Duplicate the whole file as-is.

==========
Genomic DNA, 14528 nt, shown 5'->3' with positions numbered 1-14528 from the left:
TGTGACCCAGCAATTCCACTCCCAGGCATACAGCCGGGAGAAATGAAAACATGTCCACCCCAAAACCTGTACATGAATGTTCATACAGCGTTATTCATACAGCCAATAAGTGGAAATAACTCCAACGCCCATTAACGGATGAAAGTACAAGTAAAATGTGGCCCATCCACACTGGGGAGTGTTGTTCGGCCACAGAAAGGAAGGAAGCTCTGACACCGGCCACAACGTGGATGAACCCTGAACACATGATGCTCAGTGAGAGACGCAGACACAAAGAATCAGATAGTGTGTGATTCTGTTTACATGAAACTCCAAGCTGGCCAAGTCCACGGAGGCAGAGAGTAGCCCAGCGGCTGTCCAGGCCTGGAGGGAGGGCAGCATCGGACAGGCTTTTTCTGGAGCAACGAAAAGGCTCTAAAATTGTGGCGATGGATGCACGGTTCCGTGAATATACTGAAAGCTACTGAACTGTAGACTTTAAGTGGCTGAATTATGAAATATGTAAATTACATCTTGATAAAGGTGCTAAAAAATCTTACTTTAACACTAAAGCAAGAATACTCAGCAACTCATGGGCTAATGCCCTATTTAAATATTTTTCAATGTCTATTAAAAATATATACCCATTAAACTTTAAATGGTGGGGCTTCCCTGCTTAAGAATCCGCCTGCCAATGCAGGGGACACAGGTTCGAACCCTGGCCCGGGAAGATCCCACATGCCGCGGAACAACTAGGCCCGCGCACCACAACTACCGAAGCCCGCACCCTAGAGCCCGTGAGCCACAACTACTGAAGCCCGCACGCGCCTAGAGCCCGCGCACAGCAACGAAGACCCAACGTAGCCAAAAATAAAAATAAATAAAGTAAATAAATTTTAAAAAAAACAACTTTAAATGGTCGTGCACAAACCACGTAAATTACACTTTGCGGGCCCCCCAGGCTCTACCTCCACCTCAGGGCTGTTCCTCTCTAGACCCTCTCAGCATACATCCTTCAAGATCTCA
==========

Genomic DNA, 14528 nt, shown 5'->3' with positions numbered 1-14528 from the left:
TGTGACCCAGCAATTCCACTCCCAGGCATACAGCCGGGAGAAATGAAAACATGTCCACCCCAAAACCTGTACATGAATGTTCATACAGCGTTATTCATACAGCCAATAAGTGGAAATAACTCCAACGCCCATTAACGGATGAAAGTACAAGTAAAATGTGGCCCATCCACACTGGGGAGTGTTGTTCGGCCACAGAAAGGAAGGAAGCTCTGACACCGGCCACAACGTGGATGAACCCTGAACACATGATGCTCAGTGAGAGACGCAGACACAAAGAATCAGATAGTGTGTGATTCTGTTTACATGAAACTCCAAGCTGGCCAAGTCCACGGAGGCAGAGAGTAGCCCAGCGGCTGTCCAGGCCTGGAGGGAGGGCAGCATCGGACAGGCTTTTTCTGGAGCAACGAAAAGGCTCTAAAATTGTGGCGATGGATGCACGGTTCCGTGAATATACTGAAAGCTACTGAACTGTAGACTTTAAGTGGCTGAATTATGAAATATGTAAATTACATCTTGATAAAGGTGCTAAAAAATCTTACTTTAACACTAAAGCAAGAATACTCAGCAACTCATGGGCTAATGCCCTATTTAAATATTTTTCAATGTCTATTAAAAATATATACCCATTAAACTTTAAATGGTGGGGCTTCCCTGCTTAAGAATCCGCCTGCCAATGCAGGGGACACAGGTTCGAACCCTGGCCCGGGAAGATCCCACATGCCGCGGAACAACTAGGCCCGCGCACCACAACTACCGAAGCCCGCACCCTAGAGCCCGTGAGCCACAACTACTGAAGCCCGCACGCGCCTAGAGCCCGCGCACAGCAACGAAGACCCAACGTAGCCAAAAATAAAAATAAATAAAGTAAATAAATTTTAAAAAAAACAACTTTAAATGGTCGTGCACAAACCACGTAAATTACACTTTGCGGGCCCCCCAGGCTCTACCTCCACCTCAGGGCTGTTCCTCTCTAGACCCTCTCAGCATACATCCTTCAAGATCTCA